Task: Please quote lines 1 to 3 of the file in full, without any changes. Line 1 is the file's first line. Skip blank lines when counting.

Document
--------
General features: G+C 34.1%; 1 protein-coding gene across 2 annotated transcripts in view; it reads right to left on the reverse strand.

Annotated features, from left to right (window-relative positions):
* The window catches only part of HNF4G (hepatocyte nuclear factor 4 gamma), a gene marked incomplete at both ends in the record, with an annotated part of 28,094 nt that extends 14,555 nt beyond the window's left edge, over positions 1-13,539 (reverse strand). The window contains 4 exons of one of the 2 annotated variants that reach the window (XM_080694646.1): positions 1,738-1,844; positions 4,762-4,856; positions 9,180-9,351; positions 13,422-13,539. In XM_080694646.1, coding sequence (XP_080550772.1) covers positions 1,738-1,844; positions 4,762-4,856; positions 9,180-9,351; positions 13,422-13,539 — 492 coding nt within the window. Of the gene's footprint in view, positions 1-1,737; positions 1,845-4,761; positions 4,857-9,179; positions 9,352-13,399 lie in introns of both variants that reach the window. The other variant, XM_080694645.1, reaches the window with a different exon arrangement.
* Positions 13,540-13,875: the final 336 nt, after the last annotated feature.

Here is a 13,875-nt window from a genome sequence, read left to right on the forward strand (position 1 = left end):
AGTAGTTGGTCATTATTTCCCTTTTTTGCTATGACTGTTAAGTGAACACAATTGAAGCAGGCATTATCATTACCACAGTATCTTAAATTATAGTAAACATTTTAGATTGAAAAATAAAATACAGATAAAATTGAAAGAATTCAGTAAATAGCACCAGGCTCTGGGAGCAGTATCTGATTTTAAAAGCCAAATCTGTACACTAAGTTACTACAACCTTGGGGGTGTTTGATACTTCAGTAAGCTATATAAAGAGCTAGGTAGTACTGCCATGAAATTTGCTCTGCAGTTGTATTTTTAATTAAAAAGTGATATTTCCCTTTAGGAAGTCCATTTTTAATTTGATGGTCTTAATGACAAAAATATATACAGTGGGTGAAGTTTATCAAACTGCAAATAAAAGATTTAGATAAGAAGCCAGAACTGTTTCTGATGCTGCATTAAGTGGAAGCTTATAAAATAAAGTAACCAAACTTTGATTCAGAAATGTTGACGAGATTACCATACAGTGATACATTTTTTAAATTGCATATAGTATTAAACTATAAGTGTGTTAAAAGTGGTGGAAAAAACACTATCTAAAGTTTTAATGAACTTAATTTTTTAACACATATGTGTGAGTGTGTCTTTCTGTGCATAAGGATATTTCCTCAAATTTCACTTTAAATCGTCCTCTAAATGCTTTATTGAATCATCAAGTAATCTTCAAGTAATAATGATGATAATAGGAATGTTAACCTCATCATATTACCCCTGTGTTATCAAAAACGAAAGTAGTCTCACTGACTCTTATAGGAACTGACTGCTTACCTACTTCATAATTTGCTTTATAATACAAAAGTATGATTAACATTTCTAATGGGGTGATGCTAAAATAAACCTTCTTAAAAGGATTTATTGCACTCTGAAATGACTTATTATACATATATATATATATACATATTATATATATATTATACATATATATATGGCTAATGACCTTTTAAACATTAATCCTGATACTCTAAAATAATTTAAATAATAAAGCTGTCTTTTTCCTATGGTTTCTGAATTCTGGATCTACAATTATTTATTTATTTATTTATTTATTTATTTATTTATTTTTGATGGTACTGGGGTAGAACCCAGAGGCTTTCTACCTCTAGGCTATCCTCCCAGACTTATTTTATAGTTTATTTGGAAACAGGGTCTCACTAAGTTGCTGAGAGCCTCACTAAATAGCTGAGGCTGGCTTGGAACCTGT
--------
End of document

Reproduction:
General features: G+C 34.1%; 1 protein-coding gene across 2 annotated transcripts in view; it reads right to left on the reverse strand.

Annotated features, from left to right (window-relative positions):
* The window catches only part of HNF4G (hepatocyte nuclear factor 4 gamma), a gene marked incomplete at both ends in the record, with an annotated part of 28,094 nt that extends 14,555 nt beyond the window's left edge, over positions 1-13,539 (reverse strand). The window contains 4 exons of one of the 2 annotated variants that reach the window (XM_080694646.1): positions 1,738-1,844; positions 4,762-4,856; positions 9,180-9,351; positions 13,422-13,539. In XM_080694646.1, coding sequence (XP_080550772.1) covers positions 1,738-1,844; positions 4,762-4,856; positions 9,180-9,351; positions 13,422-13,539 — 492 coding nt within the window. Of the gene's footprint in view, positions 1-1,737; positions 1,845-4,761; positions 4,857-9,179; positions 9,352-13,399 lie in introns of both variants that reach the window. The other variant, XM_080694645.1, reaches the window with a different exon arrangement.